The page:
New Year & New Good Samaritan Policy
Welcome to a new year and fresh start! I am Suzy Nelson, your new Vice President and Dean for Student Life.
I want you to know that the Division of Student Life (DSL) is here for students. As partners, we come together for a common educational purpose. It is in this spirit that I write to share some important (and hopefully welcoming) information with you:
As your dean, I want to be accessible to you, to listen to your ideas, and to get to know you better. Since I am new to MIT myself, I am especially aware I have a lot to learn from the MIT community. I’ve already had the pleasure of reading your welcome letters and sitting down with some of you. I am going to introduce myself over the course of several REX events. And, starting on September 9, the DSL team in 4-110 and I will be opening our doors every Friday from 11 am to 12 pm. I encourage everyone to sign up by emailing Victoria Davenport. Please stop by to tell us a little about yourself and your MIT experience.
Since I arrived in July, an issue that has caught my attention is one that students have been raising for some time: MIT’s help-seeking policies (sometimes referred to as the Good Samaritan Policy). Many of you have called for expanding the amnesty rules beyond just alcohol to apply to medical emergencies involving prohibited substances. One student wrote and explained it this way: “I have helped friends and neighbors get help after nights in which alcohol and emotional distress have been dangerously mixed. I would do the same if the substance had been drugs instead of alcohol…And I know that if push came to shove, most other students would too because we care about the people here.”
Simply put, I agree with you. Chancellor Barnhart does too. Because we are both committed to ensuring that MIT’s policies reinforce and advance a caring, supportive community, we are modifying this policy to respond to your concerns and to make clear that we value your health and safety above all else. MIT’s Good Samaritan Amnesty Policy (GSAP) will now cover students and student organizations that seek help in medical emergencies involving alcohol and prohibited substances. The new policy also provides more protections for student organizations or groups, and for victims and witnesses of crimes or other significant policy violations even if there is no medical emergency. You can read more here or check out our Frequently Asked Questions document for additional details.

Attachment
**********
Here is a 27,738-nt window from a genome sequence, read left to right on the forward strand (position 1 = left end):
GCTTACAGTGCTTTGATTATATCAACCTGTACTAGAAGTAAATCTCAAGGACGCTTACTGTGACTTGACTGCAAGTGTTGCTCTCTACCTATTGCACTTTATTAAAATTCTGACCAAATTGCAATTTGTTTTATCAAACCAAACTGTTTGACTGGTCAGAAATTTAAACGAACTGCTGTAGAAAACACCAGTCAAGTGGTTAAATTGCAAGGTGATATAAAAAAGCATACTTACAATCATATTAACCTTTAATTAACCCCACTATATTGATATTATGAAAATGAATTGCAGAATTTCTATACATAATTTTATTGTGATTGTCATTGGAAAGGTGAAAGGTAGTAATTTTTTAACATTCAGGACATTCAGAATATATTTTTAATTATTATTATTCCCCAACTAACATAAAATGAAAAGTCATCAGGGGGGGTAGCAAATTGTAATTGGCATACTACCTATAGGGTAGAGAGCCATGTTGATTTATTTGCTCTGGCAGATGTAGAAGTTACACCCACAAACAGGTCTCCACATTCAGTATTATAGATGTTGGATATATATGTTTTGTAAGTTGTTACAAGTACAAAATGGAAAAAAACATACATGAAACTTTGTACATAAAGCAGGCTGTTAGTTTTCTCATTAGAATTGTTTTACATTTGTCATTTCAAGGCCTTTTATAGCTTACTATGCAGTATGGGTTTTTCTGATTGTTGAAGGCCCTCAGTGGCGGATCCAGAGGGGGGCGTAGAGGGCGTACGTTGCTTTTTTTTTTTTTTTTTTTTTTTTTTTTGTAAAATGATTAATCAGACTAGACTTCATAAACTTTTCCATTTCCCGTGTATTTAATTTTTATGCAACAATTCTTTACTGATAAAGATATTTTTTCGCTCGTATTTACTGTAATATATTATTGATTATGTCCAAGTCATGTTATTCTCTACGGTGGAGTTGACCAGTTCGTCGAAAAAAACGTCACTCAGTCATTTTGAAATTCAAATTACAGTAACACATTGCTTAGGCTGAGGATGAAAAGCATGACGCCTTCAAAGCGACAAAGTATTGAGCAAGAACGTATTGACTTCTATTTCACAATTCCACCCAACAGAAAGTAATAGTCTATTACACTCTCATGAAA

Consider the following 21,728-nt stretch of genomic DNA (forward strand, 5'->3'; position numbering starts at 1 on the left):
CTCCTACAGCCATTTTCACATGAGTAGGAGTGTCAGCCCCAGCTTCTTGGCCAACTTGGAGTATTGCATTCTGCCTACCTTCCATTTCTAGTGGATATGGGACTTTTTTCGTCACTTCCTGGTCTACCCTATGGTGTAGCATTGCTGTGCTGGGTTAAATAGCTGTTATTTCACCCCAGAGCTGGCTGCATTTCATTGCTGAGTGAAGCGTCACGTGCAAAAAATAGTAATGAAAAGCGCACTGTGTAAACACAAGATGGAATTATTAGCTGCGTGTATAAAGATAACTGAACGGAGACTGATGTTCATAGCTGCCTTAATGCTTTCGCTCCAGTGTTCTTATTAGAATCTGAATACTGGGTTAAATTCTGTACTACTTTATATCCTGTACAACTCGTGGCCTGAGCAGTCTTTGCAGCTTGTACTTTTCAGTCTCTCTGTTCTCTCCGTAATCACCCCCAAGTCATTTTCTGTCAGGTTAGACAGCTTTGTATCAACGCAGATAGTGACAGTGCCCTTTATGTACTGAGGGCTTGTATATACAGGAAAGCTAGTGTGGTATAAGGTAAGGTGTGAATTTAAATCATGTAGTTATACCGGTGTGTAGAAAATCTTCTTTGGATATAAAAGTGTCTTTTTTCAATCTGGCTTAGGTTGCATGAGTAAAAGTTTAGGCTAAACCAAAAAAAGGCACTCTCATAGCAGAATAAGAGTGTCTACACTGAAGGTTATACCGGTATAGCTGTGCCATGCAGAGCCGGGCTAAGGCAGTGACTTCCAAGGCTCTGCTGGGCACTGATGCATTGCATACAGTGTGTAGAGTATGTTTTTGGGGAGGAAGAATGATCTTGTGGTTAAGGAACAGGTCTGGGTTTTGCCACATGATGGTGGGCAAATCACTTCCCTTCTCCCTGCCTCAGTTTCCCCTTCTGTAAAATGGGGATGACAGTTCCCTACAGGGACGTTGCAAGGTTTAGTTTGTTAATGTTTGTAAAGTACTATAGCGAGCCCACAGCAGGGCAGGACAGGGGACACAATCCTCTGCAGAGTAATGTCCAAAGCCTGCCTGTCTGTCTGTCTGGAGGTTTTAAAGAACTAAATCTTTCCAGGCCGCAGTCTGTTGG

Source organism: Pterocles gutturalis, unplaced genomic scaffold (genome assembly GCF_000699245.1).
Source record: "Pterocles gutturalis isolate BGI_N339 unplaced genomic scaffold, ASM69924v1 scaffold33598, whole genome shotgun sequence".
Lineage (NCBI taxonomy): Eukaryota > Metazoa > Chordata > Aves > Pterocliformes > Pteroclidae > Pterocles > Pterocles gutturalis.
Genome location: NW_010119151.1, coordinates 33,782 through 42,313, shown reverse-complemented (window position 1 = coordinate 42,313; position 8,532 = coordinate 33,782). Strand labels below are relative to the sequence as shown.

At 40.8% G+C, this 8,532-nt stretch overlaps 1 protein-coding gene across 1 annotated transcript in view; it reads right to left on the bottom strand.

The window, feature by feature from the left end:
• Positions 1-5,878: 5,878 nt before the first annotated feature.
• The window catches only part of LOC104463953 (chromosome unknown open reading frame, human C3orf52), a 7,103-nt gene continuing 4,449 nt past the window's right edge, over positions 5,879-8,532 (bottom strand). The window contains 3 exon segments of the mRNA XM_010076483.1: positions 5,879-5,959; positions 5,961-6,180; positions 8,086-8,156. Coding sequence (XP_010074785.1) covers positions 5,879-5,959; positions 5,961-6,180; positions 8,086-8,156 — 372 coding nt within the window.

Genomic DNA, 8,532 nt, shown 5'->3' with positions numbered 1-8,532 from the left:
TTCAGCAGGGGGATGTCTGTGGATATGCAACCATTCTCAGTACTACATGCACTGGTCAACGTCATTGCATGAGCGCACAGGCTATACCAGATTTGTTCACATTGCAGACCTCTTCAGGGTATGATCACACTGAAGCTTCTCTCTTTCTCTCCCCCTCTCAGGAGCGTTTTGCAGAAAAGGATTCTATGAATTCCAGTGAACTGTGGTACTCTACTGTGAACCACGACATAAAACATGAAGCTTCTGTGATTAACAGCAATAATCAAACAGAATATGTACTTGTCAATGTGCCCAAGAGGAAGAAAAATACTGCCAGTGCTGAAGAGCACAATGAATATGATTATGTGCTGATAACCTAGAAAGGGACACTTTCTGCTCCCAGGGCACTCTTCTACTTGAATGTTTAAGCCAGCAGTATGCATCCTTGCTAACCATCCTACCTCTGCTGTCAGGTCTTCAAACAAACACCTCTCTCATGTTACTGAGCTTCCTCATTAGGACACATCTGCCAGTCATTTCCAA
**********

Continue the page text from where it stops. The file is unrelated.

Please help us get the word out about these important changes. We need to raise awareness about and trust in the new policies. I realize this will take time. And I know it matters how words on paper get applied in real life. I believe the new DSL organizational structure, which allows for better connections between our student support and residential life teams, is going to help us get this implementation right and foster transparency with students.
In addition to the GSAP, there are other important health and safety policies that you should be familiar with as we start a new year together. The Mind and Hand Book provides guidance on our community’s values and ideals for living, working, and learning together. It also contains our Drug-Free Schools and Communities Act statement. Please take the time to review The Mind and Hand Book and consider learning more about these other key policies:
The federal Title IX law and MIT’s sexual misconduct policy and Title IX resources help make our campus safe and equitable;
The Massachusetts state law on hazing and MIT’s own anti-hazing rules contribute to a positive student life experience; and
MIT Police’s Annual Security and Fire Safety Report outlines important information about campus safety, crime prevention, and ways the MIT Police can support community members.
With orientation, registration day, and classes just days away, I wish you safe travels to campus and offer best wishes for the start of a new academic year.
Suzy M. Nelson
Vice President and Dean for Student Life